Worth reading: 'Music on Film ... Purple Rain' shows why the film endures
Okay, Darling Nikki, you may think you know everything about Prince's Purple Rain, but a new book by John Kenneth Muir quickly proved at least myself wrong on that account. At about 150 pages and just four chapters, Music on Film ... Purple Rain feels more like a weighty Wikipedia item sometimes -- I read it start to finish in a couple hours in a single night -- but don't let the width of the book distract you.
Thanks to interviews with some of the stars, the producer and director, the author packs each pages with items that will impress even hardcore fans. (Sorry, no actual Prince interview here. The Purple One is just as elusive with this author as he is with most of his watchers.)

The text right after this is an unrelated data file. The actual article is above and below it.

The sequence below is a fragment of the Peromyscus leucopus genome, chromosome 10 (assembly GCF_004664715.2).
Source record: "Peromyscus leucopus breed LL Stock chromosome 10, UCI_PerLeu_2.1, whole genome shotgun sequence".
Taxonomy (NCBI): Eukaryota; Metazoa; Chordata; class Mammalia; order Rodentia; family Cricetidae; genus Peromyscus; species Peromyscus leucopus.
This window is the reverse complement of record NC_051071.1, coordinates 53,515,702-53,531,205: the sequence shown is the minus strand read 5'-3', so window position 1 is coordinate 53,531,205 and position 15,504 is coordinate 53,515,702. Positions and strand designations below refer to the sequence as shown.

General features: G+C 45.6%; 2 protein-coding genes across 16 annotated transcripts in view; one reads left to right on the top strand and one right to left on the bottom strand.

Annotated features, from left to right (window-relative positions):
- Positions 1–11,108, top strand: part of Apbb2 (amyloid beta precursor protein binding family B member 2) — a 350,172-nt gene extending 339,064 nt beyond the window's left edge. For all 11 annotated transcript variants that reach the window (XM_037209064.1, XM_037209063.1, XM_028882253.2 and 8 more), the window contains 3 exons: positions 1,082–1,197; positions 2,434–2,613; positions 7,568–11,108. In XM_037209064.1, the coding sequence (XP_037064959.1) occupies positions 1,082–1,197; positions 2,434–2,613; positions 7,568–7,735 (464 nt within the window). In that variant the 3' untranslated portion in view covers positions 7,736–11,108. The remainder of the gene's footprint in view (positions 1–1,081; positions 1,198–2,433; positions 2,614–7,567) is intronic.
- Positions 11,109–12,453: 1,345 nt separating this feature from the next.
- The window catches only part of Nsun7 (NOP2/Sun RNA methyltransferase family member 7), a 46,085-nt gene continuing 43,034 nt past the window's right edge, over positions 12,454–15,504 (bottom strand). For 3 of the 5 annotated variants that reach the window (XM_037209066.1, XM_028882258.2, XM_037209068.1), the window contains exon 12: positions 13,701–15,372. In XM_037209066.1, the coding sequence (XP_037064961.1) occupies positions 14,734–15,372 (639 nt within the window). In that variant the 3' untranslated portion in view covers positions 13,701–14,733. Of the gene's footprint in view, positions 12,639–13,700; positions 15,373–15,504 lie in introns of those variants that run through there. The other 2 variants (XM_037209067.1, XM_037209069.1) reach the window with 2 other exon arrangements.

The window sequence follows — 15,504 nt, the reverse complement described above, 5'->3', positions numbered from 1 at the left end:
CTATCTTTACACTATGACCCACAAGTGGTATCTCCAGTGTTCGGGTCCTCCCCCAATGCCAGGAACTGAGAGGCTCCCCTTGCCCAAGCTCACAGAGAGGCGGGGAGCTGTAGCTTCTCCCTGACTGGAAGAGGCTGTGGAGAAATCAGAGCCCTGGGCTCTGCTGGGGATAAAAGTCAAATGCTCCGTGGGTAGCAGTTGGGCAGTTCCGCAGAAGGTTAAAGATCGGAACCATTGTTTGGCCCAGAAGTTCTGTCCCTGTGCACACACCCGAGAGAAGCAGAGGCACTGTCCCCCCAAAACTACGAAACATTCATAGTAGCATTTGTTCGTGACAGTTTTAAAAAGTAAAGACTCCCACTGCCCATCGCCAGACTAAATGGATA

Here are a few things I didn't know before reading Muir's book:
- The original title of the movie, as conceived by Prince, was Dreams. And in the original incarnation, his on-screen father dies after his suicide attempt.
- Speaking of his father, actor Clarence Williams III was one of the very few actors on screen with any acting experience. The rest were subjected to acting and dancing classes before production began. Morris Day, however, was so disruptive during class that the teacher threw him out.
- Albert Magnoli stumbled into the job of directing Purple Rain after just about every other director with experience turned down the job. It was Magnoli's student film at USC (Jazz) and his editing work on 1984's Reckless that essentially got him the job.
- Though Graffiti Bridge is sometimes considered a sequel to Purple Rain, an actual Purple Rain 2 was planned, with the spotlight this time on Morris Day and Jerome in Las Vegas. It couldn't get a green light from studios.
Purple Rain ... Music on Film is due out on April 10 from Limelight Editions.